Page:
Medical Device Interoperability Presents Patient Safety Challenges, Opportunities

While health IT has the potential to make significant improvements in efficiency in healthcare organizations, it presents patient safety risks. In November, the Institute of Medicine published a report calling for an increased focus on health IT and patient safety and recommending 10 actions for HHS. Medical devices have also garnered attention for its risks to patients. The ECRI Institute listed several medical device-related issues in its list of the top 10 health technology hazards for 2012. Fifth on the list is "inattention to change management for medical device connectivity," which can cause problems with interoperability.

However, medical device interoperability can allow different systems to share clinical data to manage patients more effectively. For example, smart pumps allow different brands of pumps to communicate with each other to ensure that a patient does not receive an overdose or incompatible medications. Other interoperable medical device possibilities include connecting alarms to electronic medical record systems and infusion pumps with a pharmacy system, according to Elliot B. Sloane, PhD, CCE, professor and director of Health Systems Engineering and founder, president and executive director of the Center for Healthcare Information Research and Policy at Drexel University School of Biomedical Engineering in Philadelphia.

To ensure patient safety while gaining the benefits of medical device interoperability, the United States needs to develop updated regulatory guidelines, Dr. Sloane says. The FDA released draft guidance on oversight for mobile medical applications in July, but it included unnecessary regulations and did not promote innovation, according to comments submitted to the FDA by the mHealth Regulatory Coalition in October.

The field is young
One of the reasons the industry needs updated guidelines is because interoperability between medical devices is a young field. "Formal IHE [Integrating the Healthcare Enterprise] profiles for patient care devices are only five or six years young," says Dr. Sloane. IHE profiles are protocols that allow different systems to share data. While profiles for blood pressure monitors and early infusion devices have been developed, they are only beginning to be implemented in alarms, according to Dr. Sloane.

An advantage of being a young field is the ability to anticipate and adapt to changing trends. For example, some companies are now manufacturing products with interoperability capabilities built in to the system. "We can look forward with a sense of awareness that tomorrow's technology will be very facile, embracing things like apps," Dr. Sloane says. In addition, medical device interoperability can pull from related, more established fields, such as clinical engineering. As a less established area, however, current regulatory processes are inadequate.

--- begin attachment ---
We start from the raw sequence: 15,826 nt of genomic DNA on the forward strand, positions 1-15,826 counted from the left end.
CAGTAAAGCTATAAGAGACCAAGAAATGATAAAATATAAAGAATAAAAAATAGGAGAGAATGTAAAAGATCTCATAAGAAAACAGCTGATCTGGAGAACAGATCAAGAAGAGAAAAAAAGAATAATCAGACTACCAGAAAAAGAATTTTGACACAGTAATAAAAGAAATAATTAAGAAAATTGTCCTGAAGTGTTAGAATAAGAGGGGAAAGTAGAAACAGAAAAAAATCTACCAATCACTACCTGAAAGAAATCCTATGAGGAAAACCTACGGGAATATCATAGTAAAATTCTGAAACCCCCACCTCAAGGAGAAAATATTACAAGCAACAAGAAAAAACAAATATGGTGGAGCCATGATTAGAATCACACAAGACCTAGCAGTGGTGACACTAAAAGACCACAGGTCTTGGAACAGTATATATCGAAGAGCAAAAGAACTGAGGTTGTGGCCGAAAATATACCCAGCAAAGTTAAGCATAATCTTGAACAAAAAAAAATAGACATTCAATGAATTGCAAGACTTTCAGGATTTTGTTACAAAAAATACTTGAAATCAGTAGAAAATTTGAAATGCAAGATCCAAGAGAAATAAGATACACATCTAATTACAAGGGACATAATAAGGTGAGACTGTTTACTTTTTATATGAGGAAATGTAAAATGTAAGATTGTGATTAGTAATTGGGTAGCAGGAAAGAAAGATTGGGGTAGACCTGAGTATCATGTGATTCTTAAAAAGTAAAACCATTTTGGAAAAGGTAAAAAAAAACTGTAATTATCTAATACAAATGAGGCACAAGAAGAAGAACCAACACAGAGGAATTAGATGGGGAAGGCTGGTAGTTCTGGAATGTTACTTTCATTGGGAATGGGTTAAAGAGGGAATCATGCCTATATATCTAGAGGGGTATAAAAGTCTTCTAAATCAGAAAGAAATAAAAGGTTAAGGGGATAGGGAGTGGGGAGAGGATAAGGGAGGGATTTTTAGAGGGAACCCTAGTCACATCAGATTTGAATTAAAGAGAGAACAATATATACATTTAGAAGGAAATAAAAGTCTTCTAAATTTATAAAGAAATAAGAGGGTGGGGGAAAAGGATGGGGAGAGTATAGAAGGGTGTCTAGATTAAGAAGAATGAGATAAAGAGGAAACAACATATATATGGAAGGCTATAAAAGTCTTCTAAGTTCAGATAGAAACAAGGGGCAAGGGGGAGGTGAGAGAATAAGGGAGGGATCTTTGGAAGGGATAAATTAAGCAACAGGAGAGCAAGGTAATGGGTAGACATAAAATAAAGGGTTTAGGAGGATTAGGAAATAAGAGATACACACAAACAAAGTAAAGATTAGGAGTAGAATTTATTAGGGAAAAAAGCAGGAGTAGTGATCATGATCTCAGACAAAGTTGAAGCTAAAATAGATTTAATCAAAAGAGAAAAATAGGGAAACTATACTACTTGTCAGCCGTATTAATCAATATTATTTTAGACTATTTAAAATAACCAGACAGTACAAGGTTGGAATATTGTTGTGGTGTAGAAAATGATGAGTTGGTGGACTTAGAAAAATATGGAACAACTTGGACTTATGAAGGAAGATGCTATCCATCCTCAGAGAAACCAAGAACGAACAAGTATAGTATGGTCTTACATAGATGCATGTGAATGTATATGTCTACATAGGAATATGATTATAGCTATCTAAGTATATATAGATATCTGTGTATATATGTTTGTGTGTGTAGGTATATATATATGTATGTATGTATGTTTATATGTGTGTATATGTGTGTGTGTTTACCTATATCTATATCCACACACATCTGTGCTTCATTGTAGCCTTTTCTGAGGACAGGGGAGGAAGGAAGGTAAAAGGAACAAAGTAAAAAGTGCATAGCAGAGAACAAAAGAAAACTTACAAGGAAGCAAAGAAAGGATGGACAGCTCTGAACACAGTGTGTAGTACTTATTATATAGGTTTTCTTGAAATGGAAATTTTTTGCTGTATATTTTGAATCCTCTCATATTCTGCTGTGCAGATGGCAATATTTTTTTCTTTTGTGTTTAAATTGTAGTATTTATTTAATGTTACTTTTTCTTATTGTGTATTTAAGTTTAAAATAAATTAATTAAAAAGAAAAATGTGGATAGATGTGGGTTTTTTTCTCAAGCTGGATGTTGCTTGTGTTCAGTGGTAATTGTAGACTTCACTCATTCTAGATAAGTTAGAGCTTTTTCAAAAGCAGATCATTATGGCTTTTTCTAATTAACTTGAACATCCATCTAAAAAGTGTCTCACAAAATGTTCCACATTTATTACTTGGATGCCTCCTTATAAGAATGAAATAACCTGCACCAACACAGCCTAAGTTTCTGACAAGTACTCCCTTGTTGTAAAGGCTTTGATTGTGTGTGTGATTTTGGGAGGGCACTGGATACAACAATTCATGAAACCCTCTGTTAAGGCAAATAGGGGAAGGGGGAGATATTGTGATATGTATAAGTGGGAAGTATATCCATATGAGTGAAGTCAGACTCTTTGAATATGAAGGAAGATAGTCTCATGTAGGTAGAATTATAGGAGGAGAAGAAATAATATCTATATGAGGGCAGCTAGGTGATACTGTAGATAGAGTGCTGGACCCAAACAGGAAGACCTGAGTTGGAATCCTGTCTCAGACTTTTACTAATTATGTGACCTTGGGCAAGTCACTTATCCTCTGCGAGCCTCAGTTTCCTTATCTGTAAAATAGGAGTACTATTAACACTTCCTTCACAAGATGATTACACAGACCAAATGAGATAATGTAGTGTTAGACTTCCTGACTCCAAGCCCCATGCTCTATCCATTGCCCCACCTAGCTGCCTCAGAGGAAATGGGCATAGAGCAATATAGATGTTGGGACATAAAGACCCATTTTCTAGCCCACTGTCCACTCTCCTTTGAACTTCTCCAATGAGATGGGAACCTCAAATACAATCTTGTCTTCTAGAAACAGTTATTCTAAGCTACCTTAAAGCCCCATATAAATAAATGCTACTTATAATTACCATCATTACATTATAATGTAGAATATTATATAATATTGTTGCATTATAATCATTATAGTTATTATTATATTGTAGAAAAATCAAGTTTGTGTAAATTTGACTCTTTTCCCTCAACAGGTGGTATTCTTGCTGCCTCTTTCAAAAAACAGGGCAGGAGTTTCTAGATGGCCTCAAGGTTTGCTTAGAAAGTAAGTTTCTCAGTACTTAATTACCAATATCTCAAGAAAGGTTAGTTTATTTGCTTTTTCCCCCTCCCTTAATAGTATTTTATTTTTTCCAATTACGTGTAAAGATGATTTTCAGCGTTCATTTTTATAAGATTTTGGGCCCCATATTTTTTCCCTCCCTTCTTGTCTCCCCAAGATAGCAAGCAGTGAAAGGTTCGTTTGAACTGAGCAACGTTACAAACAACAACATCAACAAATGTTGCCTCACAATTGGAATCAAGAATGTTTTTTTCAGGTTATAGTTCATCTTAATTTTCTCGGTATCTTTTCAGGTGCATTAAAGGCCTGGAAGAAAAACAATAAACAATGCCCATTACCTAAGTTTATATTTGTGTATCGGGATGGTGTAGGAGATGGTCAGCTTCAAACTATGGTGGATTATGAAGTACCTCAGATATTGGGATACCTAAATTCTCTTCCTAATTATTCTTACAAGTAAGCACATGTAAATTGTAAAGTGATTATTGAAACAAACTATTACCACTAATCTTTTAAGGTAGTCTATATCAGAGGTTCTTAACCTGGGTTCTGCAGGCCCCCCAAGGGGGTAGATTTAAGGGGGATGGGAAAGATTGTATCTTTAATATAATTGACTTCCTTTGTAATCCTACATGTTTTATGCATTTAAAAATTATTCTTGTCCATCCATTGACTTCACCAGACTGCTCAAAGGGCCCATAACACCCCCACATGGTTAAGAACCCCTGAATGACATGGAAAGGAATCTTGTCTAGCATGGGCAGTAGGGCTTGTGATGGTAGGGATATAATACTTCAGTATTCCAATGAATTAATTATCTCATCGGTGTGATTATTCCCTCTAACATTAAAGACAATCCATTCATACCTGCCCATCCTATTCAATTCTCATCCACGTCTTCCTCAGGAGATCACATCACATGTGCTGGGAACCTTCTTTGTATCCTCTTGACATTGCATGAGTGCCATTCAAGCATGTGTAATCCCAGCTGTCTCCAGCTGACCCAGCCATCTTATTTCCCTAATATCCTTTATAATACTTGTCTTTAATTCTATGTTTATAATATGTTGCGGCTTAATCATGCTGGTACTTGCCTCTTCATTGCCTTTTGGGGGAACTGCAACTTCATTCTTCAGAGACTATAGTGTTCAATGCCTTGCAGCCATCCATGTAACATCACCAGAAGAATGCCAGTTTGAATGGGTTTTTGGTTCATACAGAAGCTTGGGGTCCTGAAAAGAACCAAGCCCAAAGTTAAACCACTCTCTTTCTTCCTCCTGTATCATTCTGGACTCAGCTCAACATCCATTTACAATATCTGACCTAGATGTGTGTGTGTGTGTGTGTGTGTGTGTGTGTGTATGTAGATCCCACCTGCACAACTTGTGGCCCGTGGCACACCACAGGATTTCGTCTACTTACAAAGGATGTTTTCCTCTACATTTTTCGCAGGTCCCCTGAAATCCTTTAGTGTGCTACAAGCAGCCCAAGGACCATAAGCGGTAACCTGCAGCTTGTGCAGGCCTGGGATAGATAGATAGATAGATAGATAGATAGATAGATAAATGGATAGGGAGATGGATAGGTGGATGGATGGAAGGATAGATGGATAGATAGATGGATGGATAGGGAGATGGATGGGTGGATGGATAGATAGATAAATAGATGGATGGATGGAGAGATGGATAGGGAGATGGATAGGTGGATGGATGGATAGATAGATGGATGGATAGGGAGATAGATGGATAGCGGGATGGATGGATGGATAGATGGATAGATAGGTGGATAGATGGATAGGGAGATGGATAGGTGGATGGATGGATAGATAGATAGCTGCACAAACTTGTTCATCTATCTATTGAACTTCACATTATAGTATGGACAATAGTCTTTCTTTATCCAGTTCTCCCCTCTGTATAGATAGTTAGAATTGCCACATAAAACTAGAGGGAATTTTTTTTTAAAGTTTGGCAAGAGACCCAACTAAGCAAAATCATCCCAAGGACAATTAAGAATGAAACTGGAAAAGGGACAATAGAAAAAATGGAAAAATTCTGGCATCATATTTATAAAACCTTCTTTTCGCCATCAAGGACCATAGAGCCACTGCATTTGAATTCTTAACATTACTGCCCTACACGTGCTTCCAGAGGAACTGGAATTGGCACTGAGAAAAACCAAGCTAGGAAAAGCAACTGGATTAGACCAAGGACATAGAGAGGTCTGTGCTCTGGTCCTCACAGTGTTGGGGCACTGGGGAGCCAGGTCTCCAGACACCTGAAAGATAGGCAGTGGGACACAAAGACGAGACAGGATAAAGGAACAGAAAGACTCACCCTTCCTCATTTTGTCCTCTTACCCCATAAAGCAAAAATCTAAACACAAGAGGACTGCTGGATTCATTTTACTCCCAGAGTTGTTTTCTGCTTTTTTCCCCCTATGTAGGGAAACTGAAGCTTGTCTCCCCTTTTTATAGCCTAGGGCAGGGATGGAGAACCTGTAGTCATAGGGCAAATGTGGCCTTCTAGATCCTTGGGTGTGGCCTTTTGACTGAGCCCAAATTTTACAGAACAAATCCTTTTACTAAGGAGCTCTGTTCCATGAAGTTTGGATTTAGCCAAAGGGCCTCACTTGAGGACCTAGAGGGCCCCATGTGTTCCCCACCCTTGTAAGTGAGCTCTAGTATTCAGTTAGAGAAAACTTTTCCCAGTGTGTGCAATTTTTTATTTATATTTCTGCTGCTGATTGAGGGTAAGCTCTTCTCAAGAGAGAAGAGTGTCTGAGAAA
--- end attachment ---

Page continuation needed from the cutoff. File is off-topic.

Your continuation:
The need for a new regulatory framework
"One of the conundrums is medical devices as a category have always been highly regulated," says Jim St. Clair, CISM, PMP, SSGB, senior director of Interoperability and Standards at HIMSS. "On the other hand, the iPhone has no regulation. From a compliance standpoint, the juxtaposition of regulations and the growth of technology and wireless communications is a challenge for this year and into 2013."

Dr. Sloane suggests the need for new certification methods and safety management methods for an industry in which the HITECH Act and healthcare reform laws have spurred enormous growth in a short period of time. In fact, the IOM report recommended HHS urge Congress to establish an independent federal entity for investigating patient safety deaths, serious injuries or potentially unsafe conditions associated with HIT. "We need to develop a new paradigm of regulation," Dr. Sloane says. "The prior paradigm was based on box-level or unit-level certification — [an] infusion pump or heart monitor is certified by itself. We're evolving into an interoperable, interdependent world where everything has to work [together]."

One way to work towards a new regulatory model for medical devices is to study and test interoperable systems. "To the extent we can establish reliable interoperable demonstration platforms or case studies, we can help in the exploration of the risks and safety challenges of converging medical technology, information technology and electronic health records," Dr. Sloane says.

More Articles on Interoperability:

Meaningful Use: What You Need to Know About Release of Information Requirements
6 Benefits & Challenges in CMS' Meaningful Use Stage 2 Proposed Rule

7 Best Practices for Hospitals Implementing a Health Information Exchange

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